2017-10-23T11:08:41-04:00 2017-10-23T11:08:41-04:00

Colony House lets go of perfection and leans into passion [Interview]

Nashville grown Colony House are proud of where they've come from, not quite sure about where they're headed, and confident that wherever they're going, it's going to be good. The band comprised of frontman Caleb Chapman, his brother Will on drums, guitarist Scott Mills and bassist Parke Cottrell are currently on tour with MuteMath, spreading the good word on their sophomore album, Only The Lonely. Their sound has been described as swampy blues, scuzzy garage rock, and infectious indie pop, but when EARMILK caught up with Colony House, somewhere on their trek between Orlando and Miami, Caleb Chapman acknowledged that first and foremost, they're just a rock and roll band from Tennessee. 

I think when we answer the question of what kind of band are we and what kind of genre are we it’s so funny to try to pin point, there’s so many genres, [we could say] well we're an indie pop band with an alternative leaning tendency, we just started being like, well we play guitar, we play drums, we play bass, feels like we just are what rock and roll bands are made up of and it seems like the best overarching answer to that question. Then Tennessee, we’re all born and raised in Tennessee. We put a lot of emphasis on, or meaning in where we’re from, because where we’re from has so much to do with our music. Whether that’s the people or the family or the friends that are back home in Tennessee, or just literally our whole lives, all our memories all our stories are kind of made up from Tennessee. I guess it’s probably more subconscious than anything, but when we say we’re a rock and roll band from Tennessee, I think of carrying Tennessee with us like a companion. I don’t know exactly how it influences our sound but I know it does.

Photo By: Irma Ali

The band has been carrying their one of a kind brand of 'good boy rock and roll' (as they've said, they're not sex drugs and rock and roll, but they're definitely rock and roll) with them across the country, hitting the pavement hard this year and playing venues in a town near you punctuated by sets on huge stages at festivals like Lollapalooza, juxtaposing the intimacy and naivety that both venues have to offer. 

Festival shows are like when you’re are in the beginning stages of a relationship. You’re at the honeymoon stage, you’re just excited, and then intimate shows are we know each other we’ve asked the surface level questions, now lets ask the hard questions, and really get to know each other. There’s something a little bit more, exactly what you said, intimate about those shows and all kind of meanings of that word. Again like there’s a naivety and kind of fun carefreeness to the festival shows and then a weight to the intimate shows. 

Photo by: Irma Ali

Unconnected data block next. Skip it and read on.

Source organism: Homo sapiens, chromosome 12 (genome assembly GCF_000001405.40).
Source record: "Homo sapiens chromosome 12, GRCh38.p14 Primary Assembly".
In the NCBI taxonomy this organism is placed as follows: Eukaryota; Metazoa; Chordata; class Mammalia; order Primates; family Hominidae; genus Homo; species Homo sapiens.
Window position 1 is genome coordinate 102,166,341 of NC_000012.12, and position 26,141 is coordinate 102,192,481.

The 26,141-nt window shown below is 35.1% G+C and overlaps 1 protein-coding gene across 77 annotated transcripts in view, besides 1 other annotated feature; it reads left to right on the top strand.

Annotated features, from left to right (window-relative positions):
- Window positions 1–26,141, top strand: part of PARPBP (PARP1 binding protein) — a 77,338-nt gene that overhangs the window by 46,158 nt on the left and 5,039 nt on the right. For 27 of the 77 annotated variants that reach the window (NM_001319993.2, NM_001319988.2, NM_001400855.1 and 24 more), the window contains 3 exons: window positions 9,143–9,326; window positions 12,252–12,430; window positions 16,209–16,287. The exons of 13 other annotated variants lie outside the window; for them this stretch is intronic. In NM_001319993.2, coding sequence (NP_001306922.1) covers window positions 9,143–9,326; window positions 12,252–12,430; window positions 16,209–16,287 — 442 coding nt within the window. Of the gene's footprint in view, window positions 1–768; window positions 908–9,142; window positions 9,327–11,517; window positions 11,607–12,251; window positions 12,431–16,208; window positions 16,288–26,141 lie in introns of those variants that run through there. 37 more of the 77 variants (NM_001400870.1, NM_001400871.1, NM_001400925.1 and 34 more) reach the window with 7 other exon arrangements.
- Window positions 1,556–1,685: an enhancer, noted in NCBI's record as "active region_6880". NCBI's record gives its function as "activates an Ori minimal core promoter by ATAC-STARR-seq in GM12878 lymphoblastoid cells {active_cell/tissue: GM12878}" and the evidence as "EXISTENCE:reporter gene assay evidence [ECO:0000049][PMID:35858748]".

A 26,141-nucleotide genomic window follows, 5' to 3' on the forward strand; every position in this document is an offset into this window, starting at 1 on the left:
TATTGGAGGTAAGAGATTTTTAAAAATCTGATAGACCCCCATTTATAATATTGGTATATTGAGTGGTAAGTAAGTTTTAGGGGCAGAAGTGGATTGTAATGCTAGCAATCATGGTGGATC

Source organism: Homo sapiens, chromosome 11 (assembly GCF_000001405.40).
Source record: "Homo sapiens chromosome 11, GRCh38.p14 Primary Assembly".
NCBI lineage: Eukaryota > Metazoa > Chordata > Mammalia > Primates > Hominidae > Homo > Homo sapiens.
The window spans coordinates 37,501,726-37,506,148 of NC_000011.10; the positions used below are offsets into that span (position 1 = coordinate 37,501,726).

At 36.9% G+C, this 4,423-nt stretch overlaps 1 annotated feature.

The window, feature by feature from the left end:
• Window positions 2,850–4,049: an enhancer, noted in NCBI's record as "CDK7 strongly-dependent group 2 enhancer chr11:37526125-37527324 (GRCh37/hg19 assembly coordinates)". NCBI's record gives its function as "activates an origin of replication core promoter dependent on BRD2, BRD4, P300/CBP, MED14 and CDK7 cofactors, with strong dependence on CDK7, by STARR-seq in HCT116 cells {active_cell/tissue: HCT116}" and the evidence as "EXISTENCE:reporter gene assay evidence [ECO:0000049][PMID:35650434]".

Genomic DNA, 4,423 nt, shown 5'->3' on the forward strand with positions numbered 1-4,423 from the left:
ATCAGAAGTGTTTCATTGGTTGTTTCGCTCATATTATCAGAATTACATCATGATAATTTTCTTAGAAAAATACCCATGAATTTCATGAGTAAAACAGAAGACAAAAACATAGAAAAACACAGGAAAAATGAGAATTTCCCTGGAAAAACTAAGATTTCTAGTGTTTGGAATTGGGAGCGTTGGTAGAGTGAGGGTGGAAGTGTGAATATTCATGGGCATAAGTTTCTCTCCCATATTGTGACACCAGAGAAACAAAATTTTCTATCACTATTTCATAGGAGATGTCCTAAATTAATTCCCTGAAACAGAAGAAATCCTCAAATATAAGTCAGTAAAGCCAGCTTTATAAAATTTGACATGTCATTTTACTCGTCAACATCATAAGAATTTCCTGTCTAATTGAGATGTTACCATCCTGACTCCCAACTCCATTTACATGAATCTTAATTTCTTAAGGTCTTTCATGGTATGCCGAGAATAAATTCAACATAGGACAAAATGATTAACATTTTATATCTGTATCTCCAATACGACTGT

That time on the road has done them well, allowing them to evolve sonically and embrace their bearings as a live band in a way that couldn't do while they were in the studio for their debut album, When I Was Younger

I think a lot of it has to do with when you tour a lot you just start figuring out little things that make sense that you wouldn’t have known unless you were playing 200 shows a year, and so I think our sound has grown from a initially studio band, because we didn’t have a ton of thick touring history before on our first album, to a band that leans more on what’s going to happen live. The difference between the first and second album is we’re a little more unpolished, little more raw and I think that’s reflected in us as a band. It’s ok to work hard to play our instruments well and to play as a band tight and well, but what’s harder to learn as a band is how to let go of perfection and just let the energy and passion decide what happens at a show.

Photo By: Irma Ali

Now that the band has seen success from their first album and is gainfully touring the next, they've reached a point in their career where questions start to arise: how should we sound, what should we do, how should we do it? When we asked Chapman what message he wanted fans to take from Colony House, he acknowledged that it was a question he too had been asking himself a lot lately as well.

As you grow as a band and more people come out to shows and more people listen to your music, what comes with that is more people telling you what your music should be and what your music should sound like, whether it’s fans, or industry people and at a certain point you kind of start feeling like you’re kind of in the middle of a circle, when you’re being pushed around from side to side. I think a lot of bands kind of lose themselves in that. They forget where it all started and whoever’s the strongest pusher or puller ends up getting their way. So as we find ourselves kind of in that position, we’ve really started to ask ourselves, alright, forget all that, what makes Colony House, Colony House and why are we where we are at this point?

Photo By: Irma Ali

So what's next for the band? According to Chapman, embracing imperfection and leaning into their passion. 

We were talking about mistakes yesterday and making mistakes in passion is sometimes way more effective than paying the correct part without emotion. I’d rather get it 85% right but have a 110% passionate performance, than have a perfect show but it be emotionless. I think we’re learning how to let go and find that balance to be a great band on all fronts.

Connect with Colony House: Twitter | Facebook | Instagram


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